Perhaps the 20th century’s greatest evocation of the infinite variety and magic of life, Gaudí’s Park Güell occupies Mont Pelat (Bald Mountain), a natural balcony over the city.
The park owes its name and existence to Eusebi Güell, who bought two farms here in 1902 to lay out an exclusive English garden suburb (hence the English ‘K’ in Park). To maintain its island-like exclusivity, Güell made sure it was carefully kept apart from the public tram lines, a fact not lost on the locals (in fact, when Gaudí died after being struck by a tram, the joke went around in Barcelona that they were getting their revenge).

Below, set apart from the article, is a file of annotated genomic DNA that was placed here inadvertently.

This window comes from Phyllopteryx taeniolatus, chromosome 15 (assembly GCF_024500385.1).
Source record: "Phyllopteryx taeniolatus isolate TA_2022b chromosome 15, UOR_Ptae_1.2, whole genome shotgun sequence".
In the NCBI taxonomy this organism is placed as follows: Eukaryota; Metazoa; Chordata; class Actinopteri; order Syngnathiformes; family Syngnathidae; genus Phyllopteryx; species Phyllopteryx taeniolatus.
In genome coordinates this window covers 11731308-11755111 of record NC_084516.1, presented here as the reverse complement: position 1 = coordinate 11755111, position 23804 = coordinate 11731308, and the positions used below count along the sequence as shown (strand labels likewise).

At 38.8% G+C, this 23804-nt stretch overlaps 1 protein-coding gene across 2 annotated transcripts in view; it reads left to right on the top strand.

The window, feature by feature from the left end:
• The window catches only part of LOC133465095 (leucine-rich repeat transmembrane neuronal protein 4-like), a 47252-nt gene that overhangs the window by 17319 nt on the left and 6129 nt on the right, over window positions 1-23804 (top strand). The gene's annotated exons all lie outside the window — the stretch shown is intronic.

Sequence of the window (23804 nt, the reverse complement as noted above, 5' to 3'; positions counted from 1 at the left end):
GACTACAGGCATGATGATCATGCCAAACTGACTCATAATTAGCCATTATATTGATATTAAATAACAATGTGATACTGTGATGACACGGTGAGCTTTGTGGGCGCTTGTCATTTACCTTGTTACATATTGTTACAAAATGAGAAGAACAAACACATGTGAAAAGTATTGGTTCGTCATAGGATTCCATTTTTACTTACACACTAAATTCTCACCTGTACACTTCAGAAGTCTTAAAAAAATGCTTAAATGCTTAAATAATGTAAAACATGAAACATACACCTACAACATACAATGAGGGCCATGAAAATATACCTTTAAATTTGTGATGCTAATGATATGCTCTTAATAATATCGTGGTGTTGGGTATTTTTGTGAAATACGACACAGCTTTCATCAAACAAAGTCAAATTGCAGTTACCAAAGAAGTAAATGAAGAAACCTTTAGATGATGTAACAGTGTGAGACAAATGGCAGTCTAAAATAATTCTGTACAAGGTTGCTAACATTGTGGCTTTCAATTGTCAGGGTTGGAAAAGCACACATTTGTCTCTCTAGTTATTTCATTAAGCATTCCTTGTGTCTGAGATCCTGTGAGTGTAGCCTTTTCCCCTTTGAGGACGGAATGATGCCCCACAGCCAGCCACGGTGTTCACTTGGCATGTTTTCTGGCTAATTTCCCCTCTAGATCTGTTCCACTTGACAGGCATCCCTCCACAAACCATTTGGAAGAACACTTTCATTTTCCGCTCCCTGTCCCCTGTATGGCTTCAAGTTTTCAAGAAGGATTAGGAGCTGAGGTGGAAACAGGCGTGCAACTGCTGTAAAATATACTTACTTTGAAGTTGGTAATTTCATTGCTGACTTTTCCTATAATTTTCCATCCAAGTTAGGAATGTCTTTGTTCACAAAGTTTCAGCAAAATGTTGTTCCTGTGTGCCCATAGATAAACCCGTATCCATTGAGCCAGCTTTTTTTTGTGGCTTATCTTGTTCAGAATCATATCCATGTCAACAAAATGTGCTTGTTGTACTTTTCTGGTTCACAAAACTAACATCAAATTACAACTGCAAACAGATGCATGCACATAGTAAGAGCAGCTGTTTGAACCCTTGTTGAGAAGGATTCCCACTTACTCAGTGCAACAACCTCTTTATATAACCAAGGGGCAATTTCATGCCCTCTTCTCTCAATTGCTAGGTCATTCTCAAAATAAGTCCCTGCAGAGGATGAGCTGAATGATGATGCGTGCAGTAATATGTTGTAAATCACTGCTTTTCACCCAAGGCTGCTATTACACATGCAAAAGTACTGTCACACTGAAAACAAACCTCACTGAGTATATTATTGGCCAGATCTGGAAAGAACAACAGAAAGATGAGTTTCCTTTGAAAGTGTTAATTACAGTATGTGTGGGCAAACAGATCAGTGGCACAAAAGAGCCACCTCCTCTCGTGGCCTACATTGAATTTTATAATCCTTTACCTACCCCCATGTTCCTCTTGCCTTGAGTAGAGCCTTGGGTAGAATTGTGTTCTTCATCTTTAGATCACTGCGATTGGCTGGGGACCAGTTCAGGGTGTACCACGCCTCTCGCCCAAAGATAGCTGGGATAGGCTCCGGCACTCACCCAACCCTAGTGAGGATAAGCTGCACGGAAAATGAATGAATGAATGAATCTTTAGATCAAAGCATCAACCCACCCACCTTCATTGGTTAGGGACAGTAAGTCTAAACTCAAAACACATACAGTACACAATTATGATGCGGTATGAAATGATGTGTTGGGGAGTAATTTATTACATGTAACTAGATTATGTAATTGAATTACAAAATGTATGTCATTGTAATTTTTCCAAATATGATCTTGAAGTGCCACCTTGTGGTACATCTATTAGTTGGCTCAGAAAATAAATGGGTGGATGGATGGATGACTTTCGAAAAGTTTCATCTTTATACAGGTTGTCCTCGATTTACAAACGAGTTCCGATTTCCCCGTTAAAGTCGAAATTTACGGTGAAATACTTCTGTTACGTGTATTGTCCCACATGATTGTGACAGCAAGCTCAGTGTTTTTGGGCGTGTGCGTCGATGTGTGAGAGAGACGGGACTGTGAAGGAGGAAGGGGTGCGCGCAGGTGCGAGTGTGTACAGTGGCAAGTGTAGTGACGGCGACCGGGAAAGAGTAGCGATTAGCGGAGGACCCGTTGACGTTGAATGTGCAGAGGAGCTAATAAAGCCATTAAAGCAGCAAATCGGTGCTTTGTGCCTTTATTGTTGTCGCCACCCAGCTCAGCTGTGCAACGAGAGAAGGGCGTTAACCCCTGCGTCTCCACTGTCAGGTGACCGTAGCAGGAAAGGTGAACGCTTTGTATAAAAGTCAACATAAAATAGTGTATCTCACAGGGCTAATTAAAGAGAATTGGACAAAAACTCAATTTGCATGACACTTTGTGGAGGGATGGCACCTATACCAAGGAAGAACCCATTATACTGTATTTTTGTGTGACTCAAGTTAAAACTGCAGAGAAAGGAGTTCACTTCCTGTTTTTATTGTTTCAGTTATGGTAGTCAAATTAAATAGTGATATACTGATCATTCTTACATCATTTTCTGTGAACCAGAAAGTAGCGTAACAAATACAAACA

To attract buyers, Güell gave Gaudí free rein to design a grand entrance to the park, a pair of lodges for guardians, a central market area for residents and terraced drives for them to cruise leisurely up to their abodes. In spite of it all, Park Güell, the original gated community, turned out to be a complete flop; of the 40 planned houses, only three were ever built, for Güell, Gaudí and a lawyer friend named Trias.
Images by Alex Proimos from Sydney, Australia, Andrew E. Larsen, Canaan, David Blaikie, David Davis, Enfo, George M. Groutas, https://www.flickr.com/photos/oh-barcelona/, Jorge Franganillo, Łukasz Dzierżanowski, Public Domain, Txllxt TxllxT